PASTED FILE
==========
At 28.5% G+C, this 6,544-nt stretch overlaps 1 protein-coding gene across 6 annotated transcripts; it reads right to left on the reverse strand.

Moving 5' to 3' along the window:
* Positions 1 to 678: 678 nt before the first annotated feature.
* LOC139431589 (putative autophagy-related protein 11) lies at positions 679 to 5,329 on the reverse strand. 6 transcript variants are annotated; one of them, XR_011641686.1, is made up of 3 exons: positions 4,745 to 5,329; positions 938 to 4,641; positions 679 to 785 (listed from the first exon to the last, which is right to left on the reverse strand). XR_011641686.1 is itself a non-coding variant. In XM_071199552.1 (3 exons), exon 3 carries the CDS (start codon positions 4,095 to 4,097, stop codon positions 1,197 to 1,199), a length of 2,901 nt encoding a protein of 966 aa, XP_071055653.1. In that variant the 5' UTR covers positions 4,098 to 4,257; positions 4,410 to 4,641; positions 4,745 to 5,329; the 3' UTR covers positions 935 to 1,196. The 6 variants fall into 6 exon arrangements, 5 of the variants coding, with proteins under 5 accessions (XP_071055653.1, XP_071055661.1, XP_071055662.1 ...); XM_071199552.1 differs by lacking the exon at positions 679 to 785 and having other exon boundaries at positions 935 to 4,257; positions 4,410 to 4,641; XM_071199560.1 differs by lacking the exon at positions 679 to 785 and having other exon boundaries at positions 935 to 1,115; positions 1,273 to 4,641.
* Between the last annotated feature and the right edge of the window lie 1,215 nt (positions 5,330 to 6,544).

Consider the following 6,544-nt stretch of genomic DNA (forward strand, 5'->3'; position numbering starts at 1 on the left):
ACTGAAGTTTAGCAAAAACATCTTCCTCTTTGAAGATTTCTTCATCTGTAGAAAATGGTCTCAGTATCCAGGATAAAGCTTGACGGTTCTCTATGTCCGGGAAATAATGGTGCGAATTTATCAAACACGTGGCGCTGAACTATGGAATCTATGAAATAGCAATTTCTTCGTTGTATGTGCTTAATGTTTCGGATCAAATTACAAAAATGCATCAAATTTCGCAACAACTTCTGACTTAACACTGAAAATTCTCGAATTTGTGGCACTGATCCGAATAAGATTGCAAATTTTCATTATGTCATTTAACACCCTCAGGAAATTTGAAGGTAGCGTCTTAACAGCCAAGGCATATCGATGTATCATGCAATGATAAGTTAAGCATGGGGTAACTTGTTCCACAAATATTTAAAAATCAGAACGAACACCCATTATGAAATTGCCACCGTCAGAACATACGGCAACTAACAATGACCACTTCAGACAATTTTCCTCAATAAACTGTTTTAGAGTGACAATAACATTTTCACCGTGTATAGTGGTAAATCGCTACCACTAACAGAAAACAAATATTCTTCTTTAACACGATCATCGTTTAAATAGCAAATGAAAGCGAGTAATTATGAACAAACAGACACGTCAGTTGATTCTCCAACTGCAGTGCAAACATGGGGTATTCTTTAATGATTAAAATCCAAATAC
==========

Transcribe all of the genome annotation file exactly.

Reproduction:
At 28.5% G+C, this 6,544-nt stretch overlaps 1 protein-coding gene across 6 annotated transcripts; it reads right to left on the reverse strand.

Moving 5' to 3' along the window:
* Positions 1 to 678: 678 nt before the first annotated feature.
* LOC139431589 (putative autophagy-related protein 11) lies at positions 679 to 5,329 on the reverse strand. 6 transcript variants are annotated; one of them, XR_011641686.1, is made up of 3 exons: positions 4,745 to 5,329; positions 938 to 4,641; positions 679 to 785 (listed from the first exon to the last, which is right to left on the reverse strand). XR_011641686.1 is itself a non-coding variant. In XM_071199552.1 (3 exons), exon 3 carries the CDS (start codon positions 4,095 to 4,097, stop codon positions 1,197 to 1,199), a length of 2,901 nt encoding a protein of 966 aa, XP_071055653.1. In that variant the 5' UTR covers positions 4,098 to 4,257; positions 4,410 to 4,641; positions 4,745 to 5,329; the 3' UTR covers positions 935 to 1,196. The 6 variants fall into 6 exon arrangements, 5 of the variants coding, with proteins under 5 accessions (XP_071055653.1, XP_071055661.1, XP_071055662.1 ...); XM_071199552.1 differs by lacking the exon at positions 679 to 785 and having other exon boundaries at positions 935 to 4,257; positions 4,410 to 4,641; XM_071199560.1 differs by lacking the exon at positions 679 to 785 and having other exon boundaries at positions 935 to 1,115; positions 1,273 to 4,641.
* Between the last annotated feature and the right edge of the window lie 1,215 nt (positions 5,330 to 6,544).

Consider the following 6,544-nt stretch of genomic DNA (forward strand, 5'->3'; position numbering starts at 1 on the left):
ACTGAAGTTTAGCAAAAACATCTTCCTCTTTGAAGATTTCTTCATCTGTAGAAAATGGTCTCAGTATCCAGGATAAAGCTTGACGGTTCTCTATGTCCGGGAAATAATGGTGCGAATTTATCAAACACGTGGCGCTGAACTATGGAATCTATGAAATAGCAATTTCTTCGTTGTATGTGCTTAATGTTTCGGATCAAATTACAAAAATGCATCAAATTTCGCAACAACTTCTGACTTAACACTGAAAATTCTCGAATTTGTGGCACTGATCCGAATAAGATTGCAAATTTTCATTATGTCATTTAACACCCTCAGGAAATTTGAAGGTAGCGTCTTAACAGCCAAGGCATATCGATGTATCATGCAATGATAAGTTAAGCATGGGGTAACTTGTTCCACAAATATTTAAAAATCAGAACGAACACCCATTATGAAATTGCCACCGTCAGAACATACGGCAACTAACAATGACCACTTCAGACAATTTTCCTCAATAAACTGTTTTAGAGTGACAATAACATTTTCACCGTGTATAGTGGTAAATCGCTACCACTAACAGAAAACAAATATTCTTCTTTAACACGATCATCGTTTAAATAGCAAATGAAAGCGAGTAATTATGAACAAACAGACACGTCAGTTGATTCTCCAACTGCAGTGCAAACATGGGGTATTCTTTAATGATTAAAATCCAAATAC